If you don’t know about the singularity, here is some background and context.

I love Ray Kurzweil.  I saw him once in a diner but I’ve never met him. I feel like I know him, though, and have benefitted so much from his published work.

However, I’m confused by this update on his new job with Google.  Maybe he is simplifying for the interview, but his focus on language seemed off target.  I also believe in Marvin Minsky’s “Society of Mind“, and see language as a small piece of the big picture.

I think the information architecture (how concepts are defined and connected) is much more important, and distinct from the language used to represent it.  In other words, the reality is distinct from the words used to describe it.  If you are a programmer, you might draw an analogy to the MVC framework, where the Model is the information architecture and the View is the language.  If you are bilingual, you feel this.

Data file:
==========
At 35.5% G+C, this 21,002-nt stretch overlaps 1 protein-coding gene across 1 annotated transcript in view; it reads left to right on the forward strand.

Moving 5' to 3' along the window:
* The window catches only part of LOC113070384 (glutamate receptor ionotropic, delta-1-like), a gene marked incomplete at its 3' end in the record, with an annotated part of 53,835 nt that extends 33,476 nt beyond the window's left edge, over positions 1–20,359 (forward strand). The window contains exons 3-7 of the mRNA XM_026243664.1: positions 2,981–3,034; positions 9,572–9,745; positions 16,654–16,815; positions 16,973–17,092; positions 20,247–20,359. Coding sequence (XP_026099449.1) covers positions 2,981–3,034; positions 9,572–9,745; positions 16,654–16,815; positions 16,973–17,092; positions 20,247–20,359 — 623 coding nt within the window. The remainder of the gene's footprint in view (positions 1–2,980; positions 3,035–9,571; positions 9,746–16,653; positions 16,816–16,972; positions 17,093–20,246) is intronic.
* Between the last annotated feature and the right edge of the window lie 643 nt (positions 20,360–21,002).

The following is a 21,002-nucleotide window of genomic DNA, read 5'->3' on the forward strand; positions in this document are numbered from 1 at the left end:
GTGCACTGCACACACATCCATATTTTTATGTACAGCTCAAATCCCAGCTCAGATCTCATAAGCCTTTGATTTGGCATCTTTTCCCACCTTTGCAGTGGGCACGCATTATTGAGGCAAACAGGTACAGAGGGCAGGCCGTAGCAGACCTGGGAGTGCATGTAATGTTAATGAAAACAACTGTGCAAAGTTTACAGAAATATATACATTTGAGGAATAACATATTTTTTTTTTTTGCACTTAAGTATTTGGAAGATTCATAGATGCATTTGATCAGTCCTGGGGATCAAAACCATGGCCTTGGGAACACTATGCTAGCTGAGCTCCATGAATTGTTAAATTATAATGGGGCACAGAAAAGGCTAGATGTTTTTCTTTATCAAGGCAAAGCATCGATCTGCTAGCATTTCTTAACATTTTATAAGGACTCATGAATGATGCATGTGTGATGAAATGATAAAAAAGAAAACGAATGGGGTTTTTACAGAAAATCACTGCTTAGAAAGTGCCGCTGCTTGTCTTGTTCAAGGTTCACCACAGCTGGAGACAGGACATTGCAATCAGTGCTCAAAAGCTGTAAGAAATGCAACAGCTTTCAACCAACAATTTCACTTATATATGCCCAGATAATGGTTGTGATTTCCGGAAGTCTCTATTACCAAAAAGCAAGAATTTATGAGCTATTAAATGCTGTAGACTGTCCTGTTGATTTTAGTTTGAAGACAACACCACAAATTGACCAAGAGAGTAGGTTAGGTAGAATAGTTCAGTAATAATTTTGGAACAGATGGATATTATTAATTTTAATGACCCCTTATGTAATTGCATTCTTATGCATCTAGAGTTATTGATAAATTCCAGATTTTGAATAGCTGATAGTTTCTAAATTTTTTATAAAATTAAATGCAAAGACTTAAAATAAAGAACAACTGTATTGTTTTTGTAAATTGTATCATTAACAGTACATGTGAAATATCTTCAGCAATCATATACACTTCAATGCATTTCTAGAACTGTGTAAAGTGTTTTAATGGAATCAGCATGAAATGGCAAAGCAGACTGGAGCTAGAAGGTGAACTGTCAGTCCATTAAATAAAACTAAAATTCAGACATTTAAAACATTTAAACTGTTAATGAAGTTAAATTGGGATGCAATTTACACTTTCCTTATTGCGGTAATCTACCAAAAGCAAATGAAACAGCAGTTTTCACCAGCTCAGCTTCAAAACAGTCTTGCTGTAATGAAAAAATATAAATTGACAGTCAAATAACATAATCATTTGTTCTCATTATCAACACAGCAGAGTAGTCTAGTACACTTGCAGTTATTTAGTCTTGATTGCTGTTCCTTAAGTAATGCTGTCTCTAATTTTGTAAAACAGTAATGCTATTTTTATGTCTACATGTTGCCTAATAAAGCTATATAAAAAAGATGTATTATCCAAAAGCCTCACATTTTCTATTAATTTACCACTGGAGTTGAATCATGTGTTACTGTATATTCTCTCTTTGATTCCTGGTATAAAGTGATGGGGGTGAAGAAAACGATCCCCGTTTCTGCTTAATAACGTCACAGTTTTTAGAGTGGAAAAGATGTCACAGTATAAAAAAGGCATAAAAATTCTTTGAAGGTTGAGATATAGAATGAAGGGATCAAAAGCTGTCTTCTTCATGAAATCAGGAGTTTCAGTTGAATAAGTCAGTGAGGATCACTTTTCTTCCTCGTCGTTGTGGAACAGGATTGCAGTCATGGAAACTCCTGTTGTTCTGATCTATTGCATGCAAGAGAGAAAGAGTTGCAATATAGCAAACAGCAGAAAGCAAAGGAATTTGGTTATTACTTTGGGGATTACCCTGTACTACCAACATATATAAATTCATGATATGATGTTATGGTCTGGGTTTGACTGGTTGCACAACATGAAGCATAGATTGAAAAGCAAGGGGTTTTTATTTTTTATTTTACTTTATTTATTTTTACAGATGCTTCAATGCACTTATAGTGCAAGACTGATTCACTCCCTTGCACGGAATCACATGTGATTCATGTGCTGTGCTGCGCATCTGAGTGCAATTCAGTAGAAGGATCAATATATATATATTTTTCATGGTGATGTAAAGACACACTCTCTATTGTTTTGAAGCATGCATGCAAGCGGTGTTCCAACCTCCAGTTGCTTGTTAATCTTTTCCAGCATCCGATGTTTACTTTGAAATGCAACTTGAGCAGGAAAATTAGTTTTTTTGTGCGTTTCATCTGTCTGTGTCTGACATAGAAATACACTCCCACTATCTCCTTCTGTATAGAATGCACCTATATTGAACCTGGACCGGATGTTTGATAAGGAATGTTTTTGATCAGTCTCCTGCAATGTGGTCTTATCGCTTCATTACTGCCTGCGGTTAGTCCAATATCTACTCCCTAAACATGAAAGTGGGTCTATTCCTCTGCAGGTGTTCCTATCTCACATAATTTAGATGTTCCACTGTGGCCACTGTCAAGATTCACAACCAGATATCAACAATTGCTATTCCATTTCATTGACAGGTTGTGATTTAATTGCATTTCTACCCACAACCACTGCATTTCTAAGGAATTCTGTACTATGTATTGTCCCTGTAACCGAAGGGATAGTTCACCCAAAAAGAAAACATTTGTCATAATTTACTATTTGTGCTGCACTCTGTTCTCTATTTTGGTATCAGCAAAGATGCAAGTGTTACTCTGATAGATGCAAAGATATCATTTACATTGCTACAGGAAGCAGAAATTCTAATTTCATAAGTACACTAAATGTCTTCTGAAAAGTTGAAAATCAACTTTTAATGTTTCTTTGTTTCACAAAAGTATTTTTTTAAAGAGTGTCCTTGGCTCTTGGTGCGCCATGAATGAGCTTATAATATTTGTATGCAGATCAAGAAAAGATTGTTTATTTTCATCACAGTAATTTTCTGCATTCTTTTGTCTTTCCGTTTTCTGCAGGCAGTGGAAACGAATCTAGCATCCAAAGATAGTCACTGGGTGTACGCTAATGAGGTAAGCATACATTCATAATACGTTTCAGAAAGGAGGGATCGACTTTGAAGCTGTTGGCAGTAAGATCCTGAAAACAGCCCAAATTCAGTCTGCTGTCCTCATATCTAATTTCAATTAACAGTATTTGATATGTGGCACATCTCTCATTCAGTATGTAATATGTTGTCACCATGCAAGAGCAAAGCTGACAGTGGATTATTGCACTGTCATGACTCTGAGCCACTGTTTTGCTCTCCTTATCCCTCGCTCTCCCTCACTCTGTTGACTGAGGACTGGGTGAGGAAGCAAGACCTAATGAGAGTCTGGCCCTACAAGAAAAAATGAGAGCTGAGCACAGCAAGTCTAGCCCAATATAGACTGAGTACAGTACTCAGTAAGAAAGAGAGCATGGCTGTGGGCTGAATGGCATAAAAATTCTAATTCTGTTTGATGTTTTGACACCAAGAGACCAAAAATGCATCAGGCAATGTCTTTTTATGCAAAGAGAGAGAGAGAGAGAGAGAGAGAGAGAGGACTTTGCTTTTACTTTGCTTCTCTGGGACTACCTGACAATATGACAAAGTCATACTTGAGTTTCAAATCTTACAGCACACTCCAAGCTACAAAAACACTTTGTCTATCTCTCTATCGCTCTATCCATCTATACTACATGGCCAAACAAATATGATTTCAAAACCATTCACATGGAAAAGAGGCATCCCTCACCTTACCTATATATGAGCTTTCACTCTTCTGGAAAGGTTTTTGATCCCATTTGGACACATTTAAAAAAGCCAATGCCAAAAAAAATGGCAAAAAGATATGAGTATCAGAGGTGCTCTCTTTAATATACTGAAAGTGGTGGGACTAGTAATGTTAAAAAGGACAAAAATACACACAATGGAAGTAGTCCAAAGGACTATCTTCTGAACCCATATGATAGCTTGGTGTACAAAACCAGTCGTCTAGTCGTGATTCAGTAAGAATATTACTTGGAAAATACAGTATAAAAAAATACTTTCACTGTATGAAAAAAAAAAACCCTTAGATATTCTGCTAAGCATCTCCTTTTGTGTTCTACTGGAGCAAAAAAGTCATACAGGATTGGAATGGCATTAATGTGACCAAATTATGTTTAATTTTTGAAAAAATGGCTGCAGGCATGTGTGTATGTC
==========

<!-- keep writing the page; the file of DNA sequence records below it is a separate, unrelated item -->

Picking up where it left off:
If Kurzweil and his team focus on language, I hope they do so merely as an interface.  They can look through the lens of language to build the AI, and users will use language to interact.  But language seems like just an interface to the actual interesting work to be done building the singularity.

Maybe this is what he meant.  It probably is.

Innovation Economy

New Beta Fund has raised $5 million to invest in New England tech and biotech startups

Visual overlay will be very cool

I’m not making any forecasts about when this is going to happen, but visual overlay will be very cool.

We will still see the world as it is, of course.  But we will be able to add layers.  Layers can give us information like the ratings of a restaurant we see or night vision or heat vision, or little flying arrows showing the direction and speed of the wind.  Layers can also give us controls like interacting with vending machines or unlocking your car, or saving a good bottle of wine.

It will be very cool.

Things have changed since I wrote about this in 2002, but I wasn’t completely wrong: The Etherface

Wikipedia anything you see.  Add people you meet to your contact list with context.  Users generate content.  API lets developers add controls.

The future is not here yet (Google)

I love this line from William Gibson: